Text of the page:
Edinburgh, Scotland and 56 Greek St, Soho, London; upholder and cabinet maker (fl.1736-79)
Cullen, Alexander Schaw and Smith advertised in The Caledonian Mercury 31 August 1752 as ‘Upholsterers and Cabinet Makers from London, at the Golden Plough in the Luckenbooths, Edinburgh, to make and sell all sorts of HOUSEHOLD FURNITURE, at the most reasonable rates’ and the same advertisement explained that ‘The above J. Cullen having been for the these last sixteen Years with Mr Bradshaw Upholsterer and Cabinet Maker in Soho, London; and for several Years past has been the principle Manager of his whole trade...’. In 1754 together with ‘several of the principal wrights in Edinburgh’ he advertised the formation of the Edinburgh Upholstery, Joiner and Mirror Glass Co., which, from a warehouse in Carruberr’s Close, Edinburgh, offered upholstery, cabinet joinery, mirror glass work and all the necessaries for funerals, plus many textiles, quilts, blankets, carpets, wallpapers, leather and mattresses. This company survived under various slightly different names until 1759, when the partnership was dissolved and Cullen returned to London, taking on the warehouse and workshops in Greek Street formerly belonging to William Bradshaw. Final documentary evidence about Cullen is in 1765 when William Launie, at the French Bed and Sofa, declared that he ‘has for several years acted as foreman to Mr Cullen of London, who abilities are well known in this place’. Cullen is listed in London directories between 1765 and 1779. A few pieces of furniture inscribed with Cullen’s name have been recorded, but it is likely that he retailed the work of other tradesmen as a middleman rather than maintaining a major workshop. He appears in fact to have operated as a high level entrepreneurial interior decorator and house furnisher who supplied textiles, designs, furnishings and advice on a consultancy basis. Presumably his reputation and livelihood was made on the services he provided for clients which included Earl Waldegrave, the Duke of Abercorn and Mr Launderdale (besides those listed below). He was energetic in travelling to solicit custom, commissioned drawings from leading designers such as Matthias Lock, placed orders with elite craftsmen such as Samuel Norman and obtained competitive estimates. Cullen praised Lock as ‘reputed the best draftsman in that way that had ever been in England’. For the convenience of Lord Hopetoun in 1758 he supplied a pattern chair with different enrichments on the seat rails for local tradesmen to copy His Lordship's choice of fashionable patterns. Hopetoun was not Cullen’s only commission of a model or fashion chair to be copied. In 1760 he sent Lady Milton ‘a rich carved mahogany dining roome chair, seat stuffed in Canvas’, which it is thought to have been copied for either her Edinburgh house or the family’s country seat in East Lothian. Cost was 34 shillings so was presumably a fashionable chair. Like other cm of the time, Cullen accepted law-breaking as a legitimate risk. In 1772 he was involved in selling textiles and furniture illegally imported by foreign diplomats. Cullen was declared bankrupt in 1777, not through his furnishing business, but as a result of having assumed management of The Ladies’ Club, or Coterie, in Arlington St, London. HOPETOUN HOUSE, West Lothian (Earl of Hopetoun). James Cullen's accounts for furniture supplied to Hopetoun have virtually all disappeared, but numerous letters, memoranda and lists of items required exist showing that he provided drawings, estimates and advice to his patron between 1753 and 1773. It is believed that Cullen set up shop in Edinburgh to supervise the entire furnishing of Hopetoun over almost these two decades. Cullen appears to have co-ordinated the furnishing schemes, obtaining designs and co-ordinating the commission rather than actually making the furniture which was probably sub-contracted; Matthias Lock and Samuel Norman were certainly involved in the project. The following selective abstract of the documentation indicates his role. 1 February 1755: Note of dimensions of marble tables for the dining room and drawing room. 3 December 1755: Calculation of damask required for the North Apartments estimated to cost £348. 13 October 1758: Memo of furniture needed for the great apartments. February 1763: Payment of £198 for furniture. 4 & 18 February 1766: Letters from Cullen re-damask. 22 May 1766: Letter and estimate about enclosing a new design for Drawing Room glasses (finally despatched 26 June 1768). 13 February 1767: Letter concerning papier-maché borders for damask hangings. January/February 1768: Letters concerning the state Bed and a looking-glass, state enclosed drawings are ‘designed by Mr Matt Lock, lately deceased’ and refer to ‘Mr Norman’. They also allude to designs for commodes and a toilet table. 1773: Bill for a travelling bottle case £2 4s a crib bedstead £1 3s and a mahogany tea box £1 4s. The documentation permits a fair number of pieces surviving at Hopetoun House to be associated with Cullen including the state bed, a pair and a set of four looking-glasses, three commodes, a pair of pier tables and several suites of seat furniture .FLAP TABLE, mahogany with frieze drawer and fluted legs. The back rail is inset with a boxwood plaque inscribed: ‘Jas Cullen Londini, Soho, fecit 1769’. Now at Temple Newsam House, Leeds (Fig. 6). BLAIR CASTLE, Perthshire (3rd Duke of Atholl). An account dated 20 December 1770 totalling £116 16s includes entries for the following: ‘Men putting 2 large plates of glass in the piers in the Drawing Room; 2 elegant pier glass frames carved and gilt with 3 light branches; cabinet in 3 parts, the middle part shaped, with drawers and writing conveniences; polishing … a temple cabinet; 4 carved settees with Chinese backs; 2 elbow chairs to match the above; 6 cushions’. None of these pieces appears to have survived. CARLISLE HOUSE, Soho Sq., London. ‘James Cullen, upholsterer’ was named as one of the principal creditors of the estate of Madame Cornelys proprietor of a fashionable assembly room in Soho Sq. in bankruptcy proceedings, 1773. NORTHUMBERLAND HOUSE, London (1st Duke of Northumberland). In the mid- 1770s Cullen supplied a suite of gilt seat furniture comprising armchairs and settees in the newly fashionable French Style for the Glass Drawing Room at Northumberland House. The set is now at Syon House; one chair is signed inside the rear rail in a copper plate hand ‘J. Cullen.’.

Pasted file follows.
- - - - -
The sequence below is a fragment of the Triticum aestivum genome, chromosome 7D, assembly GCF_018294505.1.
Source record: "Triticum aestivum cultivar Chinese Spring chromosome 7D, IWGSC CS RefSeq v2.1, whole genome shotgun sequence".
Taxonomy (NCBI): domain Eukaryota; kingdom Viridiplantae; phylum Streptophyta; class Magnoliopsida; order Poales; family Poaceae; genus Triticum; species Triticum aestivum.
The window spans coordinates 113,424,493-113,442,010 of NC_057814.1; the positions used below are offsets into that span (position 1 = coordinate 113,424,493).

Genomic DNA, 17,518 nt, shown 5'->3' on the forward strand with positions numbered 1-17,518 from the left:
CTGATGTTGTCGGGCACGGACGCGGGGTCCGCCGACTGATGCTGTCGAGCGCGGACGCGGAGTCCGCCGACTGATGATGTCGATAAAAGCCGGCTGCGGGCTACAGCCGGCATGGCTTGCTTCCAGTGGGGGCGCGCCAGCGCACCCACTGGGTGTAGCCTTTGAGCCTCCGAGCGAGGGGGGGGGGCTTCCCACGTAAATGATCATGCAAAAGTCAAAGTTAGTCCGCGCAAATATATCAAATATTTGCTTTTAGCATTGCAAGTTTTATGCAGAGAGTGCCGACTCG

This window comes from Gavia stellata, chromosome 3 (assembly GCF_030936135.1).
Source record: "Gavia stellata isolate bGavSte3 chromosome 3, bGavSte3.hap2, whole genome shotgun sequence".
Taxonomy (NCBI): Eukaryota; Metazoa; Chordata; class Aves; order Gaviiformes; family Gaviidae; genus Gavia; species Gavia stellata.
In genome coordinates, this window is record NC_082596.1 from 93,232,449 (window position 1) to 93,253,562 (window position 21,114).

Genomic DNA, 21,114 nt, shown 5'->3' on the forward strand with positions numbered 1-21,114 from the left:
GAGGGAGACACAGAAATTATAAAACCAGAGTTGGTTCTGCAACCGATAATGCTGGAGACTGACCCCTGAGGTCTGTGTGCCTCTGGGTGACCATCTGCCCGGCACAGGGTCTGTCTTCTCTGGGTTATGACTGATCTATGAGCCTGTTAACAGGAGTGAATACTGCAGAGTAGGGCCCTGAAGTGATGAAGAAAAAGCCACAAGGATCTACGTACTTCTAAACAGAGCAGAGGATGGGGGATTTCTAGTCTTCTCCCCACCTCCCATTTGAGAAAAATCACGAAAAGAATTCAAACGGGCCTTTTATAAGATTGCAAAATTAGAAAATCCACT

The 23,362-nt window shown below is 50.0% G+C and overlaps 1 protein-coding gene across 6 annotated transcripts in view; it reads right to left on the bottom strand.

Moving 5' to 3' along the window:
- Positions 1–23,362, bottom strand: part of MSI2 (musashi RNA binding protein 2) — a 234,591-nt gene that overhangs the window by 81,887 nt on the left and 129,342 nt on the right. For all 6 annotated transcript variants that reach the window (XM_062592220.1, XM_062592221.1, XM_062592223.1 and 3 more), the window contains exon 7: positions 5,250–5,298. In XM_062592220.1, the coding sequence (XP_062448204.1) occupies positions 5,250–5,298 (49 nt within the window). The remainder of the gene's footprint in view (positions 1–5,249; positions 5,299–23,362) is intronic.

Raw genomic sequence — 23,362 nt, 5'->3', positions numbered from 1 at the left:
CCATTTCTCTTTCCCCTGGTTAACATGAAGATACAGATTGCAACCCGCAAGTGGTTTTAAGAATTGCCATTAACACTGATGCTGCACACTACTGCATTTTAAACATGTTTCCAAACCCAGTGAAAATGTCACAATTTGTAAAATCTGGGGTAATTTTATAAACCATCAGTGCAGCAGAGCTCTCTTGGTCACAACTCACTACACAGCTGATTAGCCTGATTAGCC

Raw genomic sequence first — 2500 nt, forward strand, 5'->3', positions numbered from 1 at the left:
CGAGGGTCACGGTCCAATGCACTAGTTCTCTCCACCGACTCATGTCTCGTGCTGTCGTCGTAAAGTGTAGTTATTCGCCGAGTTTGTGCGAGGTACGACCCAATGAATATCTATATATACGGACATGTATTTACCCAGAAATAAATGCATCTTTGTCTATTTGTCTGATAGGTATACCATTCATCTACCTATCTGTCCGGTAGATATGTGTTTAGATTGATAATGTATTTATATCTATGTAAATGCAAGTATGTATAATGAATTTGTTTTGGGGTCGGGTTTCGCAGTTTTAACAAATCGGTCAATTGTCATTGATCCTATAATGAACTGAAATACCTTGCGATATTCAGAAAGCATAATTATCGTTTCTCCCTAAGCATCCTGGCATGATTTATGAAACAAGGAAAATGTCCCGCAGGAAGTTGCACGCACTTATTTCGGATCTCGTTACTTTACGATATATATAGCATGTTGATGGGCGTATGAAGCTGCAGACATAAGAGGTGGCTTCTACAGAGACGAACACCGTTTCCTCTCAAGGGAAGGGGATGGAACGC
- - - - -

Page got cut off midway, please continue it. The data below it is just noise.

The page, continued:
Sources: DEFM; Kirkham, ‘The London Furniture Trade, 1700-1870’, Furniture History (1988) p.148; Pryke, ‘A Study of the Edinburgh Furnishing Trade Taken from Contemporary Press Notices, 1708-1790’, Regional Furniture (1989); Pryke, ‘Furniture Designs from Hopetoun House’, Furniture History (1992); Pryke, ‘Pattern Furniture and Estate Wrights in Eighteenth-Century Scotland’, Furniture History (1994); Houliston, ‘Frame Making in Edinburgh, 1790-1830’, Regional Furniture (1999).